A lot of contrarian investors expect the Dow Jones Industrial Average (DJIA) to crash at some point in the near future because of a variety of factors, including the paucity of sound fundamentals, the Federal Reserve’s implosion and the numerous bubbles currently formulating and growing.
One financial author recently told CNBC that he thinks the Dow will likely climb to 17,000, a 3.6 percent increase from this week’s 16,396, in the next several weeks but then crash back down to around 6,000 by 2016, a 63 percent plummet.
“I think we see another correction, crash, that is larger than the last one,” Harry Dent told the business news outlet Tuesday. “Every bubble — and these are bubbles — has taken us to new highs, and every crash has taken us to new lows. I think this will be the most dangerous period in people’s lives in investing.”
The author of “The Demographic Cliff: How to Survive and Prosper During the Great Deflation of 2014-2019″ explained that with aging workers on the verge of retirement it will likely put an intense strain on the federal and state governments’ resources. On top of this, younger workers won’t be spending enough to swap that stimulus.
“Generations spend and then they don’t,” Dent argued. “Governments are fighting that with massive stimulus, and it shows why the economy is so weak with so much stimulus. Demographics is the only way you can explain that.”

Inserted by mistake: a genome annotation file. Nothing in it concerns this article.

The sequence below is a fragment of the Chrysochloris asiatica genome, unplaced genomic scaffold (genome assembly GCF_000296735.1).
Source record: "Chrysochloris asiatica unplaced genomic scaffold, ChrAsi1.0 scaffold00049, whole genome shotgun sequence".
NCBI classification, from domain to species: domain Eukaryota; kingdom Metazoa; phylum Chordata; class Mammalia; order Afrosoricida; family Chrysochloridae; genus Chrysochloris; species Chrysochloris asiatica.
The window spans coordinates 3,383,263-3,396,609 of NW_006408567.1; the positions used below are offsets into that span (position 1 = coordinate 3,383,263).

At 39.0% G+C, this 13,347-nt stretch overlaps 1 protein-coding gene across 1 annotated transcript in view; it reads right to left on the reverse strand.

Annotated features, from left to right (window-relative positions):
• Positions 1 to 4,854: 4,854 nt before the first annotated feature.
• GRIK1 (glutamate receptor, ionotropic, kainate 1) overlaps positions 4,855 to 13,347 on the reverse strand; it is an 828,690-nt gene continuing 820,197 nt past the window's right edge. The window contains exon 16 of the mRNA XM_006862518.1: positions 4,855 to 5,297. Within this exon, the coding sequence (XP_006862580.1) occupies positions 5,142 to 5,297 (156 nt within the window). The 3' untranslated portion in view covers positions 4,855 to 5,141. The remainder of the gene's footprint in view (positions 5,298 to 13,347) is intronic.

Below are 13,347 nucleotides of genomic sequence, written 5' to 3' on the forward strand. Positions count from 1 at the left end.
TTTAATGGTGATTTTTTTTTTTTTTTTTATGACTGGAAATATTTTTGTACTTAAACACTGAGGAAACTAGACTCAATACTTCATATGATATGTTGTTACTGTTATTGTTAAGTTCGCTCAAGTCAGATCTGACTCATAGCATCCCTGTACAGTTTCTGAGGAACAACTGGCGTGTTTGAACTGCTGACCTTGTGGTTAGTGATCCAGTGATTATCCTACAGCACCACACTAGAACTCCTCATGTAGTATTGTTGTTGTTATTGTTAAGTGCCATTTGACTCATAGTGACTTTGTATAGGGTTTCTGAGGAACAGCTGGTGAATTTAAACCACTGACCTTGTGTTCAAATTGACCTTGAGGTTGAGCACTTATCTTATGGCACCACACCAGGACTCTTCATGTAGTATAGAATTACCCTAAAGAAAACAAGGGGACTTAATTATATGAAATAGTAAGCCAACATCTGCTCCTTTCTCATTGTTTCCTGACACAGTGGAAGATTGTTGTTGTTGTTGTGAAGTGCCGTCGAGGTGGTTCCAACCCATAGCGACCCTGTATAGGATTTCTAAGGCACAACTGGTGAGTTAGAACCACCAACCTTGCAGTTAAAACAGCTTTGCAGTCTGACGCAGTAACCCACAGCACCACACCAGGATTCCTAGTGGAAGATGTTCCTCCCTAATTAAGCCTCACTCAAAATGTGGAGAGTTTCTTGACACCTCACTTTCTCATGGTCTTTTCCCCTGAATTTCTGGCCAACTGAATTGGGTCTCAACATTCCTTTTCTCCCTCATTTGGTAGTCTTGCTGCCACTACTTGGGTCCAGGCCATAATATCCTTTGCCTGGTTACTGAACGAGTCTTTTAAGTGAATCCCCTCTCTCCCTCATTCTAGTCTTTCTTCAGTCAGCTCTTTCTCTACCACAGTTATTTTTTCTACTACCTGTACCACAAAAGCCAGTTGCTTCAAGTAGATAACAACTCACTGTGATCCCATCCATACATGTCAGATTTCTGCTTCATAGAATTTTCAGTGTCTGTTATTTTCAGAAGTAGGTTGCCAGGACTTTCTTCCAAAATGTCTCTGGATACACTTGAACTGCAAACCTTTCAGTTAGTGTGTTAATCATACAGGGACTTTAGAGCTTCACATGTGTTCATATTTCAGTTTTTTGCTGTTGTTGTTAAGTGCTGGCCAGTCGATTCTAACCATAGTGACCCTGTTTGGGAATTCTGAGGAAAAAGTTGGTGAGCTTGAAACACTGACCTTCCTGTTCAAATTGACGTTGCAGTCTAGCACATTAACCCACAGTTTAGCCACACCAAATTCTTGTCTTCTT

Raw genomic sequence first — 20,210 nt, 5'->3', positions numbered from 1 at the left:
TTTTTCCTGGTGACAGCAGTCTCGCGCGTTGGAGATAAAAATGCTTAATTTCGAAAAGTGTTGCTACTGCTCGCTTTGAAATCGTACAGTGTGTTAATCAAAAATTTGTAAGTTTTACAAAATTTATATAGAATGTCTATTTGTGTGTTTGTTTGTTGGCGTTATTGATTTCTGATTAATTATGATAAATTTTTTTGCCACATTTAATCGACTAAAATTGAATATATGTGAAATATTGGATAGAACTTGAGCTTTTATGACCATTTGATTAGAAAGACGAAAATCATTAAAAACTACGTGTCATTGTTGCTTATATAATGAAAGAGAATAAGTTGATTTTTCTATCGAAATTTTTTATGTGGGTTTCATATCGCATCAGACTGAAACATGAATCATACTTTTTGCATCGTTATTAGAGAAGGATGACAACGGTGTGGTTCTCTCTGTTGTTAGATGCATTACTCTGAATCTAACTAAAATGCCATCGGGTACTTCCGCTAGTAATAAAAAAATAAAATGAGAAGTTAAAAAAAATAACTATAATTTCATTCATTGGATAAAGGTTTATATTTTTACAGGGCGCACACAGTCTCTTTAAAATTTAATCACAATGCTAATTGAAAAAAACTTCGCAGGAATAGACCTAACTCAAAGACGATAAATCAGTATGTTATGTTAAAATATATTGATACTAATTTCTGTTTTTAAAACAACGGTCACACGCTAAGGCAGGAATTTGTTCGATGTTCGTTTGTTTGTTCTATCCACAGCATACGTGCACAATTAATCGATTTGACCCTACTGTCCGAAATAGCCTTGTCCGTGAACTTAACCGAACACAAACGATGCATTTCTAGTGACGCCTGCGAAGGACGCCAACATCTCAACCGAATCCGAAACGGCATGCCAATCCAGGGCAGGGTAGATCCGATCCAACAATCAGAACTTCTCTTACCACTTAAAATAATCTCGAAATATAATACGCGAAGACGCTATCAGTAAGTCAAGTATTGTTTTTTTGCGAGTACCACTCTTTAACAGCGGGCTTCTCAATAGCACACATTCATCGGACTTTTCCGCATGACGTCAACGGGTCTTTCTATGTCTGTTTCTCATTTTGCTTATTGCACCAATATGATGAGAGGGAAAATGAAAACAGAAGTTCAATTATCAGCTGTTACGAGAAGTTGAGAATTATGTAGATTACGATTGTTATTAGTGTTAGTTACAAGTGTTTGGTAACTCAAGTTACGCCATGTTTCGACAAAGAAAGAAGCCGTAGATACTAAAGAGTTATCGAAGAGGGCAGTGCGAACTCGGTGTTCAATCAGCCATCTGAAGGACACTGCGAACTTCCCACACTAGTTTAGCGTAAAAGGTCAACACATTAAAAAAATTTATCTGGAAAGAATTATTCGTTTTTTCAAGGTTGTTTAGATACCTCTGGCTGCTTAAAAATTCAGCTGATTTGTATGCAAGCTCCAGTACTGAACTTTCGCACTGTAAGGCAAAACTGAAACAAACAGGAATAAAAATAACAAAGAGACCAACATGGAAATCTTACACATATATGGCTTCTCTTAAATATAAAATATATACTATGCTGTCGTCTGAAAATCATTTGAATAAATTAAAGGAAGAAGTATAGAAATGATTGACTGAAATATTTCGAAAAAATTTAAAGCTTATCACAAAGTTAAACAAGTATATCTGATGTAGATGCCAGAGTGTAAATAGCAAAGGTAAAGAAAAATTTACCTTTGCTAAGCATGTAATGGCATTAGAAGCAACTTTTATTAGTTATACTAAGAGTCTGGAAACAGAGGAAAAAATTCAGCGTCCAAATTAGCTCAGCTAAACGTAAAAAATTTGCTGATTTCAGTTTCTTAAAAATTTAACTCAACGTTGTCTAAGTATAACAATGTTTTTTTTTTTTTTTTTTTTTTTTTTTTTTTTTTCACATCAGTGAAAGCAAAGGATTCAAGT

We reported in November that Peter Schiff, president of Euro Pacific Capital, warned that the Dow will likely crash below 13,000 once the stock market realizes that the supposed economic recovery has been fallacious and bad monetary policy is the culprit for an artificial economy.
David Stockman, former budget director during the Reagan administration, also warned in a New York Times op-ed piece early last year entitled “State-Wrecked: The Corruption of Capitalism in America” that the stock market itself will crash.
“Over the last 13 years, the stock market has twice crashed and touched off a recession: American households lost $5 trillion in the 2000 dot-com bust and more than $7 trillion in the 2007 housing crash,” Stockman, who is now an investment banker, wrote. “Sooner or later – within a few years, I predict – this latest Wall Street bubble, inflated by an egregious flood of phony money from the Federal Reserve rather than real economic gains, will explode, too.”